Index Shows That Youths Lie On CVs For Many Reasons

According to the latest figures, as much as 18% of job seekers lied on their CVs last year, with the largest portion coming from the younger generation, Managed Integrity Evaluation's index said recently.

New Age - Vusimuzi Shabangu

26 January 2015

With more matriculants unable to find places at institutions of higher learning due to a lack of funding, employers could find themselves with inadequately trained employees as the number of people lying on their CVs constantly increases.

 According to the latest figures, as much as 18% of job seekers lied on their CVs last year, with the largest portion coming from the younger generation, Managed Integrity Evaluation index said recently.

"The younger generation is more prone to taking risks, while the older generation are more inclined to be more patient as they are aware that one needs to follow steps towards growing in their respective careers," Ina van der Merwe, CEO of Managed Integrity Evaluation, said.

She said younger job seekers were more prone to take risks as they have a tendency to seek instant gratification in a quest to achieve their goals.

The index also shows that about 15.64% of job seekers lied about their qualifications, with outright fraudulent certificates or changing symbols on their certificates.

If you use a reputable firm, you will find out almost immediately if someone has lied on their CV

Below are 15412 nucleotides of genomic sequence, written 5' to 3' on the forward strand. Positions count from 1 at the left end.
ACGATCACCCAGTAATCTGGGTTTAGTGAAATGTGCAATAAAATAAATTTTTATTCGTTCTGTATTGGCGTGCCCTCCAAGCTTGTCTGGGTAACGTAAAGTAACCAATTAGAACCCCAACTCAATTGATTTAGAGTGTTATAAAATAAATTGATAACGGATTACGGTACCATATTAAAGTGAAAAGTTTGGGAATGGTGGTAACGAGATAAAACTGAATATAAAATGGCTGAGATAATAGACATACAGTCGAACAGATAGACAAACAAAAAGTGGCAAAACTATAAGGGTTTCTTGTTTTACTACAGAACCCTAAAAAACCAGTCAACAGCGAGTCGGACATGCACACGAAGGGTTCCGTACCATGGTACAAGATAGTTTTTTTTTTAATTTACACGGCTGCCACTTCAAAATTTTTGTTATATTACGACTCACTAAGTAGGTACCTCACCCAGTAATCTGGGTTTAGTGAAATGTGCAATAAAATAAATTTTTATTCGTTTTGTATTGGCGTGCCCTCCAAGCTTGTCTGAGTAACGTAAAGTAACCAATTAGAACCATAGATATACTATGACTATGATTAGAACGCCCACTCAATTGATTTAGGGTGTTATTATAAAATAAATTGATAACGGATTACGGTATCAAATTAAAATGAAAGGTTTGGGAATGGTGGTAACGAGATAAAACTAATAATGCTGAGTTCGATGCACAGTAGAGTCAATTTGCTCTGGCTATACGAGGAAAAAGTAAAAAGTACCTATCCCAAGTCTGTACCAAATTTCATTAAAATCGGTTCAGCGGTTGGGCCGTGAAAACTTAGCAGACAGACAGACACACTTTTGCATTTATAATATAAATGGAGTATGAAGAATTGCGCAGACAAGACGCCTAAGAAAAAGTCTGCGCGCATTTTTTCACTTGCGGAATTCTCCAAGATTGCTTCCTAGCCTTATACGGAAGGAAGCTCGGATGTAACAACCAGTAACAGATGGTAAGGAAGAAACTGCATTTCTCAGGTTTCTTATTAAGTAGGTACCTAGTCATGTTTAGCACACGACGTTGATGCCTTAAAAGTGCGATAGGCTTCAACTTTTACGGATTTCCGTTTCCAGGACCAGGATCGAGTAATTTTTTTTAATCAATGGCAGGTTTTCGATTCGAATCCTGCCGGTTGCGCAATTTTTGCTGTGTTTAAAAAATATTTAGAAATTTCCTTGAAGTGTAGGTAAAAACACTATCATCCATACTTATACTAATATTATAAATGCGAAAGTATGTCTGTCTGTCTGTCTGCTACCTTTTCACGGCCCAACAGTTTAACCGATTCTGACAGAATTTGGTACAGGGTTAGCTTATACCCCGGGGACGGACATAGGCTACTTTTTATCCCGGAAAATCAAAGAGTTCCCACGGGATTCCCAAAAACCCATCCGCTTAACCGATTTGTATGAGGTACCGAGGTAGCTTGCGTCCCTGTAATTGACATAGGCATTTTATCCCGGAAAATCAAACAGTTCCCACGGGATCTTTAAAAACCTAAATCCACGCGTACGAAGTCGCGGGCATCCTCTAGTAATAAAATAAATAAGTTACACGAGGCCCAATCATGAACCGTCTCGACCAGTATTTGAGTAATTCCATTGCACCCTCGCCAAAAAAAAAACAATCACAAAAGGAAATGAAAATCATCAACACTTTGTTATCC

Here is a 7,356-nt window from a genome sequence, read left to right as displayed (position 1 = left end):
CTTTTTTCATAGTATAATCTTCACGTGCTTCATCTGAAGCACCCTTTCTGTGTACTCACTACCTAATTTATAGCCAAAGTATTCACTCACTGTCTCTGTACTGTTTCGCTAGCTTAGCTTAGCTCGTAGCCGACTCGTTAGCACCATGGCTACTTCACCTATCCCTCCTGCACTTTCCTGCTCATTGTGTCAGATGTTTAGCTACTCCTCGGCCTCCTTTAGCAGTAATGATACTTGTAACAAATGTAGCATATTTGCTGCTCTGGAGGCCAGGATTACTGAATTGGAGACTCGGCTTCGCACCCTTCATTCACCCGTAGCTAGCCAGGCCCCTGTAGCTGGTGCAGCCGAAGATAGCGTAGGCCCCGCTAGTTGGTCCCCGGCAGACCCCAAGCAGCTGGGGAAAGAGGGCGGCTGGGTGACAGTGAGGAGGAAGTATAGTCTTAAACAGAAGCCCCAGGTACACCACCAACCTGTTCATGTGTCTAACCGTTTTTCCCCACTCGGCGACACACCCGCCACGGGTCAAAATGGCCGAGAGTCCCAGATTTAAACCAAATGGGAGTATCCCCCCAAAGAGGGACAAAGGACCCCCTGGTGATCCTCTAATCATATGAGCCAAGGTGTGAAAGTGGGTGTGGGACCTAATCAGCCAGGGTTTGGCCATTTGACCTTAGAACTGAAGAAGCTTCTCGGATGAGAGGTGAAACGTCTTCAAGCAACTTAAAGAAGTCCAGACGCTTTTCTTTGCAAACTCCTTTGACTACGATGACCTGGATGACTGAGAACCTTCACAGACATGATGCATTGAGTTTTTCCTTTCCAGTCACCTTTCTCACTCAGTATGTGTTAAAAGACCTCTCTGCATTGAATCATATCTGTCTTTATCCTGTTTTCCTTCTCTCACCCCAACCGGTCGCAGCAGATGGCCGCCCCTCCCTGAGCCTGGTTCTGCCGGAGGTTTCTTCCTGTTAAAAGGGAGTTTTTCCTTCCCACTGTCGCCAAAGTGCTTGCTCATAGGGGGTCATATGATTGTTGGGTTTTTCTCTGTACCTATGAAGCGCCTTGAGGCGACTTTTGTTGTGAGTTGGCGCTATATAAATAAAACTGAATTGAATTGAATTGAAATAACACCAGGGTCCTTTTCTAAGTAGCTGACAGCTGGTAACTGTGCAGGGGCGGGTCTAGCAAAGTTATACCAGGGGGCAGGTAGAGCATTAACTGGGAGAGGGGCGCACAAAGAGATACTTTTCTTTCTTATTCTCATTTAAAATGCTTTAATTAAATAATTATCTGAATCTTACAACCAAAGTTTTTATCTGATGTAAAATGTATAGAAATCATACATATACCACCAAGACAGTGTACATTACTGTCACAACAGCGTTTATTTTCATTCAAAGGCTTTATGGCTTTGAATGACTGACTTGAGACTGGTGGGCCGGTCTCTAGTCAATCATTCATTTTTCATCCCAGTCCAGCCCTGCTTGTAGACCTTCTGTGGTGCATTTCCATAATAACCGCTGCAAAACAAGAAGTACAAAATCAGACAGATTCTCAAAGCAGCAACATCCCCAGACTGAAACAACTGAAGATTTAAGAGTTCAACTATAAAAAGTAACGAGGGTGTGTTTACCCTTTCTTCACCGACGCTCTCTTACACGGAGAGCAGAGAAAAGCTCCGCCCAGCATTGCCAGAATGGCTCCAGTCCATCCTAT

She said matric tended to be the most qualification lied about as many positions need matric as a minimum requirement, with alterations made on symbols achieved being one of the most common trends.

"Entry level positions are mostly targeted. although people also lie in order to get promotions, largely through job hopping," she said. In terms of qualification beyond matric, the BCom degree is most lied about, however, no specific university is targeted.

She said the index also shows that about 7.5% of job applicants lied about being members of a professional body in order to enhance their prospects of finding employment.

Ina said, universities normally look at the problem differently with institutions like Unisa preferring to lay criminal charges on those involved.

Wits University registrar Carol Crosley said the university also tended to take a legal route in order to deal with fraudulent qualifications.

"We enforce strict management of our academic administration and will not hesitate to consider legal action should there lie the possibility of reputational damage," she said.

Ina advises companies to use a reputable firm to help them with background checks as this has proven to have the highest success rates.

"If you use a reputable firm, you will find out almost immediately if someone has lied on their CVs," she said.

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